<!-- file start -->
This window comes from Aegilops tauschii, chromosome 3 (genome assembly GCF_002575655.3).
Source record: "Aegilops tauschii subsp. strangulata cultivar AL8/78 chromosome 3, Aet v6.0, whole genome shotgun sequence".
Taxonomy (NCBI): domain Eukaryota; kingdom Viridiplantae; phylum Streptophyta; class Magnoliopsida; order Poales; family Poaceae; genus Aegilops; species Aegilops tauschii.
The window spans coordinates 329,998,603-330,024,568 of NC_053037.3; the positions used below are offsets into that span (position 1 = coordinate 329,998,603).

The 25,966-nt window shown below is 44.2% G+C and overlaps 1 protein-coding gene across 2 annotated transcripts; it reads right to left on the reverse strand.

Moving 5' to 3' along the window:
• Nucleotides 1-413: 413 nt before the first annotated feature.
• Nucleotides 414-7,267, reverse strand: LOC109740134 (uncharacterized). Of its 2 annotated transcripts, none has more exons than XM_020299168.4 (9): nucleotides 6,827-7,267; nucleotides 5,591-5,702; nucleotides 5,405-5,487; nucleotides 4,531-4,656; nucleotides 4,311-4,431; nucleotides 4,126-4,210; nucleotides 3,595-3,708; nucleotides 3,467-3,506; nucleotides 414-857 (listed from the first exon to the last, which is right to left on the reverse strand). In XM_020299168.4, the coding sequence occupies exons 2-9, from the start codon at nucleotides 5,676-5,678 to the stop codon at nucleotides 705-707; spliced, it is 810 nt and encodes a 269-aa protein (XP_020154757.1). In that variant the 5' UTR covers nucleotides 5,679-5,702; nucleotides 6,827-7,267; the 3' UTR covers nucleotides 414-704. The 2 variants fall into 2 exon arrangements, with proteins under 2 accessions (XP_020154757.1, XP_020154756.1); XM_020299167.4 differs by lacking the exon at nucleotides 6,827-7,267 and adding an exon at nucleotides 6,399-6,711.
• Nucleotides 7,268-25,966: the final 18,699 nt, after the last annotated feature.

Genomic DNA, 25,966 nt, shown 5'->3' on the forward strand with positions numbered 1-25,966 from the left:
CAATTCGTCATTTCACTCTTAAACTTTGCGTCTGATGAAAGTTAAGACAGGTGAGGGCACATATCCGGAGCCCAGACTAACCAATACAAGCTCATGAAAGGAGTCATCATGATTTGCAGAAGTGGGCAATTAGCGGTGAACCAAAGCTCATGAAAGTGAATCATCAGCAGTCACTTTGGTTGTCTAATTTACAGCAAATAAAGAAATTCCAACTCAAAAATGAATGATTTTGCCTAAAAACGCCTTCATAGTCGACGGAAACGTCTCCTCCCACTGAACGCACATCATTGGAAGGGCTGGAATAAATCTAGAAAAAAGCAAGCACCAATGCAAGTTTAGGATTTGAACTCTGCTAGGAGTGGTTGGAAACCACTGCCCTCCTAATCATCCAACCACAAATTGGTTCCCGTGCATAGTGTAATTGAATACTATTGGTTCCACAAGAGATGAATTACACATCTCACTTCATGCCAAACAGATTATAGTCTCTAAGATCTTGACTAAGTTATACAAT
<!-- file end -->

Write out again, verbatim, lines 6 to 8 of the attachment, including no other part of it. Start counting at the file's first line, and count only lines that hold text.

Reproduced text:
Moving 5' to 3' along the window:
• Nucleotides 1-413: 413 nt before the first annotated feature.
• Nucleotides 414-7,267, reverse strand: LOC109740134 (uncharacterized). Of its 2 annotated transcripts, none has more exons than XM_020299168.4 (9): nucleotides 6,827-7,267; nucleotides 5,591-5,702; nucleotides 5,405-5,487; nucleotides 4,531-4,656; nucleotides 4,311-4,431; nucleotides 4,126-4,210; nucleotides 3,595-3,708; nucleotides 3,467-3,506; nucleotides 414-857 (listed from the first exon to the last, which is right to left on the reverse strand). In XM_020299168.4, the coding sequence occupies exons 2-9, from the start codon at nucleotides 5,676-5,678 to the stop codon at nucleotides 705-707; spliced, it is 810 nt and encodes a 269-aa protein (XP_020154757.1). In that variant the 5' UTR covers nucleotides 5,679-5,702; nucleotides 6,827-7,267; the 3' UTR covers nucleotides 414-704. The 2 variants fall into 2 exon arrangements, with proteins under 2 accessions (XP_020154757.1, XP_020154756.1); XM_020299167.4 differs by lacking the exon at nucleotides 6,827-7,267 and adding an exon at nucleotides 6,399-6,711.